The Web tracks Hurricane Rita

From Webcams to podcasts, Netizens turn their attention to the storm as it heads toward the Texas and Louisiana coast.

With another devastating hurricane headed toward the Gulf Coast, the Internet is jumping into action.

Hundreds of Web sites are offering reports, warnings, maps, live pictures and podcasts about Hurricane Rita, expected to slam Southeast Texas early Saturday.

For official advisories, forecasts and sophisticated maps, the National Hurricane Center, run by the National Oceanic & Atmospheric Administration, is hard to beat. The agency offers satellite and infrared images of Rita on its storm watch page.

The Weather Channel also offers online updates and video reports from correspondents on the scene. A weather blog by a meteorologist with The Weather Underground is also informative.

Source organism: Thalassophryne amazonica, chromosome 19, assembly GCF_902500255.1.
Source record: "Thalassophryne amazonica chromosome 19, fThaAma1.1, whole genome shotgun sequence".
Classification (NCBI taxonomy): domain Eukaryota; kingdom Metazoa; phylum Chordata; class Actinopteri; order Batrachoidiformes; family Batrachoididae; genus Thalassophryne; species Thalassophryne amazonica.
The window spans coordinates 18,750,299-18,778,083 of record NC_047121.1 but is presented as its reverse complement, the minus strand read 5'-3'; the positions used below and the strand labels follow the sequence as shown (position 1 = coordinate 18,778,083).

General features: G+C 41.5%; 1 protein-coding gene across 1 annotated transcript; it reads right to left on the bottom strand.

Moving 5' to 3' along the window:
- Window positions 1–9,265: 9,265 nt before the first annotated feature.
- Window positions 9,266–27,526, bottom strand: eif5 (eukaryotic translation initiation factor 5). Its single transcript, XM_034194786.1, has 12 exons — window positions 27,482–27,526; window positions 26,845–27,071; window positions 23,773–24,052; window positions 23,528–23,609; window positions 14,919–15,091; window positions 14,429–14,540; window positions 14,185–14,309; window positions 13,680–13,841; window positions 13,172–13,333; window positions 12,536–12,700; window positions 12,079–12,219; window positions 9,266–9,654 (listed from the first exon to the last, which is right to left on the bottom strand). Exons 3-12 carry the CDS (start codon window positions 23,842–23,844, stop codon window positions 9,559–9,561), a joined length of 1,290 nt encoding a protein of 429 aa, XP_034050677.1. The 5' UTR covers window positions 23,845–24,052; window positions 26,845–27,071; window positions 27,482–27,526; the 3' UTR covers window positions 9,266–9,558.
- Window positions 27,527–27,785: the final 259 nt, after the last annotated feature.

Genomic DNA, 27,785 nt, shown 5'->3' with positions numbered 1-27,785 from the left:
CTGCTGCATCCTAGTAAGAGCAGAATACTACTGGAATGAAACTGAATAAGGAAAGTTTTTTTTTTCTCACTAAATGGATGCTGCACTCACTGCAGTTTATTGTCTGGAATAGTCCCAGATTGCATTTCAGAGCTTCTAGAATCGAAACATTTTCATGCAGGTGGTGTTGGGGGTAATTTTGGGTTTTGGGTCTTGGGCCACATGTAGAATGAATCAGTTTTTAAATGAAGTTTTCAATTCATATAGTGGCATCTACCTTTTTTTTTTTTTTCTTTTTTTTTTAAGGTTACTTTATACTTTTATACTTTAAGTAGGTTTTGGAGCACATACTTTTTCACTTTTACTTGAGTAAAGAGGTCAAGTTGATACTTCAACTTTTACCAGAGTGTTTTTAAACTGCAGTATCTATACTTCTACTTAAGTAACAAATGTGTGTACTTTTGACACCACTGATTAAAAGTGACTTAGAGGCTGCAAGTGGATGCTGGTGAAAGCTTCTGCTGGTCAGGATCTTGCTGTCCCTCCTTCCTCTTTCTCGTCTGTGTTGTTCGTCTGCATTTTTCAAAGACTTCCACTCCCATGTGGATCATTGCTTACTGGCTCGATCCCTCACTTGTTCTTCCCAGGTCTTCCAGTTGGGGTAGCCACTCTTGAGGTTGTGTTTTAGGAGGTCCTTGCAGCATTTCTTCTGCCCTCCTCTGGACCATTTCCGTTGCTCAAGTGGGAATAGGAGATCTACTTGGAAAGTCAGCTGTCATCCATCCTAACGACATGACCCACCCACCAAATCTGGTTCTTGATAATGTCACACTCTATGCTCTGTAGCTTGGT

As for the impact of the storm on people, local newspapers, TV stations and national news outlets focused Friday on the evacuation efforts and massive traffic jams around Houston, Galveston and other communities in the storm's path.

The Houston Chronicle has a special online report on the storm, featuring video, photos and a blog. The paper's online forum already contains 189 discussion threads.

Houston CBS TV affiliate KHOU 11 also offers a blog and podcasts along with a live Webcast.

Several Texas bloggers appear intent on riding out the storm online. H-town Blogs has set up a directory of them. Among the more active blogs on Friday were Petrified Truth and the Lone Star Times.

When Hurricane Katrina struck the Gulf Coast just weeks ago, ravaging New Orleans and other towns, the Internet provided a similar array of perspectives. The Web became an important tool in that catastrophe, helping people quickly organize relief efforts, find missing people, and spread word of the devastation.

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